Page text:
Joining Dodie are several former “Phantom of the Opera” castmates (including Phantoms Cris Groenendaal and Craig Schulman); recent Staples graduate Adam Riegler, who played Pugsley in “The Addams Family,” and Kevin and Dodie’s students from the Hartt School and Rollins College.

Kevin performed over 8,200 times on Broadway, starring in “Phantom,”  “The King and I,” “The Lion King” and “Miss Saigon.”

The free concert coincides with the 40th reunion of Staples’ Class of 1976. Kevin graduated that year.

Every night at the Levitt is special. This will just be a little more special than most.

Ed Baer: Westport’s Record-Setting Good Guy

Ed Baer is a good guy.

Back in the day though, he was really a Good Guy.

A young Mick Jagger sports a WMCA Good Guy sweatshirt.

A young Mick Jagger sports a WMCA Good Guy sweatshirt.

If you grew up in the tri-state area in the 1960s, you remember the name. Ed Baer was a WMCA disc jockey. He and his colleagues — Joe O’Brien, Harry Harrison, Dan Daniel*, B. Mitchel Reid, Gary Stevens and the rest — were the Good Guys.

They battled WABC (the All-Americans: Dan Ingram, Cousin Brucie…) for radio supremacy. It was a legendary time in music history, and Ed Baer was part of some of its most exciting moments.

WMCA was a New York station, but he grew up in Westport — and lived there when he was a Good Guy.

Ed lived here after WMCA went all-talk too. He then worked at WHN, WHUD, WYNY, WCBS-FM. He broadcast 2 shows — 7 days a week — from his home studio, for Sirius.

He’s still here. Still as sharp and smooth-talking as ever. And still active.

Ed’s latest project takes shape in that home studio. With his 3 teenage grandsons — Kyle, Ryan and Trevor Baer — he’s selling his entire record collection. There are astonishing LPs, 45s and 78s, with amazing stories.

Trevor, Kyle and Ryan Baer with their grandparents, Ed and Pearl Baer.

Trevor, Ryan and Kyle Baer with their grandparents, Ed and Pearl Baer. A photo of Ed — from his WMCA days — hangs on the wall.

But before you hear them, here’s the back story.

Ed’s parents moved here in 1945, when he was 9. His dad opened a candy store and soda fountain at Desi’s Corner, across from the train station. Ed worked there before graduating from Staples High School in 1954. CBS newsman Douglas Edwards — a Weston resident — was a regular customer.

Ed wandered into radio broadcasting at the University of Connecticut. When his father had a heart attack, Ed transferred to the University of Bridgeport. Westporter Win Elliot — the New York Rangers announcer — helped him grow.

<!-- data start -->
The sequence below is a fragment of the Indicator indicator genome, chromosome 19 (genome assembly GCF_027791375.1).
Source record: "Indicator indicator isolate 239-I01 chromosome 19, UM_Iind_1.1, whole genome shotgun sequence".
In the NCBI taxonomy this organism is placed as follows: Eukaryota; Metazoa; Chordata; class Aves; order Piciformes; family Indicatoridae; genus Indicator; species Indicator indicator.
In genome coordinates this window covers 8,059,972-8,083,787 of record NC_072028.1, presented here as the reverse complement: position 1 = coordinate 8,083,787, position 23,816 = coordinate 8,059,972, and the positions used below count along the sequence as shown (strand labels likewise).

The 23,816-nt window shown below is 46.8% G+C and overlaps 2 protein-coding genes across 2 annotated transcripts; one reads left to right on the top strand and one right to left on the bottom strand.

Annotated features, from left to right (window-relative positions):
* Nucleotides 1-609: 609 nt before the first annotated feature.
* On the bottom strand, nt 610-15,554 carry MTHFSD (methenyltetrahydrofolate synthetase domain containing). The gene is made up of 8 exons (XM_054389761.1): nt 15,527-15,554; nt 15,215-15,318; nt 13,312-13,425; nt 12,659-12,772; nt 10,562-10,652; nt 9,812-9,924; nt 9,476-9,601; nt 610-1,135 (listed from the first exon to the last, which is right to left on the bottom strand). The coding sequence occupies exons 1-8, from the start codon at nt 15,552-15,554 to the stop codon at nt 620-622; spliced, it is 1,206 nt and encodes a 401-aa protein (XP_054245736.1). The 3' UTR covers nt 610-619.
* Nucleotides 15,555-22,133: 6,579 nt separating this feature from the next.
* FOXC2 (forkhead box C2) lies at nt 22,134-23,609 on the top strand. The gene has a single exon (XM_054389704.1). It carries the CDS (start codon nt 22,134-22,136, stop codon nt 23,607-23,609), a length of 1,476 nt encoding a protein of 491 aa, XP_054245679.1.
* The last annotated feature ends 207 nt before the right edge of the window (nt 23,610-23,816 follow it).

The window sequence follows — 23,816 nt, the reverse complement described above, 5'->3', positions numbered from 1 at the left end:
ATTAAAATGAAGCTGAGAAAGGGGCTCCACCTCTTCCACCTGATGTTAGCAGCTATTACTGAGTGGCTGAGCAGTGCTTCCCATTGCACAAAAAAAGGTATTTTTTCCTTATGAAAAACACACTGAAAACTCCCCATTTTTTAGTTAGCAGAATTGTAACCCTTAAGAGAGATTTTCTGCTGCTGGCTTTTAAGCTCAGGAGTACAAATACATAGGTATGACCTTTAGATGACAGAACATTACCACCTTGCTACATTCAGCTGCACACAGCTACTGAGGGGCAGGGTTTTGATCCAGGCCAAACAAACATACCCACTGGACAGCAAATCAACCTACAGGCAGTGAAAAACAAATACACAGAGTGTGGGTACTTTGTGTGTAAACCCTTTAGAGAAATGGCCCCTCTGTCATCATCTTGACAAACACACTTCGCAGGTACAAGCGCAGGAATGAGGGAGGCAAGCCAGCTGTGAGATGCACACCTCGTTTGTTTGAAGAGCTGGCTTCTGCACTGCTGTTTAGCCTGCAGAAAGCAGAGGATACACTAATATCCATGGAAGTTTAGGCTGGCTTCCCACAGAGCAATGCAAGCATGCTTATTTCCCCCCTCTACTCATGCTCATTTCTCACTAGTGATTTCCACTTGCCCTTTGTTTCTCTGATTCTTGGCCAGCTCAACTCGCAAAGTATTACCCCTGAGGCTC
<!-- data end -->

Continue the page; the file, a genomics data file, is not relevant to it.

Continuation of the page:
When he served at Ft. Dix, his radio background helped. A sergeant who liked music allowed Ed to travel home Thursdays through Sundays. He brought the latest records back to base, thanks to a friend who worked at Columbia Records’ pressing plant in Bridgeport.

After discharge, Ed worked at 50,000-watt KRAK in Sacramento. He returned home after his father died. Dan Ingram — his former WICC colleague now at WABC — helped “Running Bear” land a job at rival WMCA.

The rest is history. Ed was there as the station moved from Paul Anka and Bobby Darin to the Beatles, Stones, Supremes and Doors.

They were wonderful years. When the Beatles played Shea Stadium, Ed sat in the broadcast booth and played the same records the Fab Four were singing. It sounded better than the concert. He’s got the only existing reel-to-reel (now CD) copy of that night.

Ed Baer still has this 78 from 1952. It's the Staples Band -- directed by John Ohanian -- playing "American Folk Rhapsody."

Ed Baer still has this 78 from 1952. It’s the Staples Band — directed by John Ohanian — playing “American Folk Rhapsody.”

One day, he saw John Ohanian at Oscar’s. Westport’s legendary music director had taught Ed clarinet in 4th grade (he later switched to tenor sax).

“I hear you’re playing all that rock ‘n’ roll,” Ohanian said. “I thought I taught you better than that.”

He paused. “But I hear the money’s great.”

There’s so much more to Ed’s career: The concerts he hosted. Calling OTB races, and picking horses (very well) for the New York Post. Those Sirius shows (5 days of ’50s and ’60s music; weekends were country).